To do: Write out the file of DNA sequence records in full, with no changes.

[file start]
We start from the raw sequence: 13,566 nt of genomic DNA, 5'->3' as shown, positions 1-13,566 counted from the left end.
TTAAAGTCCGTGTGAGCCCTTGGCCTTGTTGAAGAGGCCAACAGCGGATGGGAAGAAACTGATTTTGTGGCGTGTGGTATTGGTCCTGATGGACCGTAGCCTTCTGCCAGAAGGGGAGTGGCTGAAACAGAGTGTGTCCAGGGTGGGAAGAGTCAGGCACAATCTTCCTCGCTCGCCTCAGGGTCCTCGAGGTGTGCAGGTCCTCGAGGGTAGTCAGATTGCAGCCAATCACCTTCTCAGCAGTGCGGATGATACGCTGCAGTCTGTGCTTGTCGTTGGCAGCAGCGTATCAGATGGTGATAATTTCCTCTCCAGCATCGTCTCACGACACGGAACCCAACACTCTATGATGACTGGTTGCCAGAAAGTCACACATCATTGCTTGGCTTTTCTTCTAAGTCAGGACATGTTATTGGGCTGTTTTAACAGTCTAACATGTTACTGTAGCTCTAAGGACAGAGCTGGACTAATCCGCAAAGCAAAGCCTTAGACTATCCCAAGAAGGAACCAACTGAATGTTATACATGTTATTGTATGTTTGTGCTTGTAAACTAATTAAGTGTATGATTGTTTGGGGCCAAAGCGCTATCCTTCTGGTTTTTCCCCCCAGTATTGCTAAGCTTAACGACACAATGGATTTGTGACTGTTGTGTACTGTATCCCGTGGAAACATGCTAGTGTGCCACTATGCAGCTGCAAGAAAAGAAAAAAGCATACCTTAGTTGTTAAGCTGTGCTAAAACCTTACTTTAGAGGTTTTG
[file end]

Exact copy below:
We start from the raw sequence: 13,566 nt of genomic DNA, 5'->3' as shown, positions 1-13,566 counted from the left end.
TTAAAGTCCGTGTGAGCCCTTGGCCTTGTTGAAGAGGCCAACAGCGGATGGGAAGAAACTGATTTTGTGGCGTGTGGTATTGGTCCTGATGGACCGTAGCCTTCTGCCAGAAGGGGAGTGGCTGAAACAGAGTGTGTCCAGGGTGGGAAGAGTCAGGCACAATCTTCCTCGCTCGCCTCAGGGTCCTCGAGGTGTGCAGGTCCTCGAGGGTAGTCAGATTGCAGCCAATCACCTTCTCAGCAGTGCGGATGATACGCTGCAGTCTGTGCTTGTCGTTGGCAGCAGCGTATCAGATGGTGATAATTTCCTCTCCAGCATCGTCTCACGACACGGAACCCAACACTCTATGATGACTGGTTGCCAGAAAGTCACACATCATTGCTTGGCTTTTCTTCTAAGTCAGGACATGTTATTGGGCTGTTTTAACAGTCTAACATGTTACTGTAGCTCTAAGGACAGAGCTGGACTAATCCGCAAAGCAAAGCCTTAGACTATCCCAAGAAGGAACCAACTGAATGTTATACATGTTATTGTATGTTTGTGCTTGTAAACTAATTAAGTGTATGATTGTTTGGGGCCAAAGCGCTATCCTTCTGGTTTTTCCCCCCAGTATTGCTAAGCTTAACGACACAATGGATTTGTGACTGTTGTGTACTGTATCCCGTGGAAACATGCTAGTGTGCCACTATGCAGCTGCAAGAAAAGAAAAAAGCATACCTTAGTTGTTAAGCTGTGCTAAAACCTTACTTTAGAGGTTTTG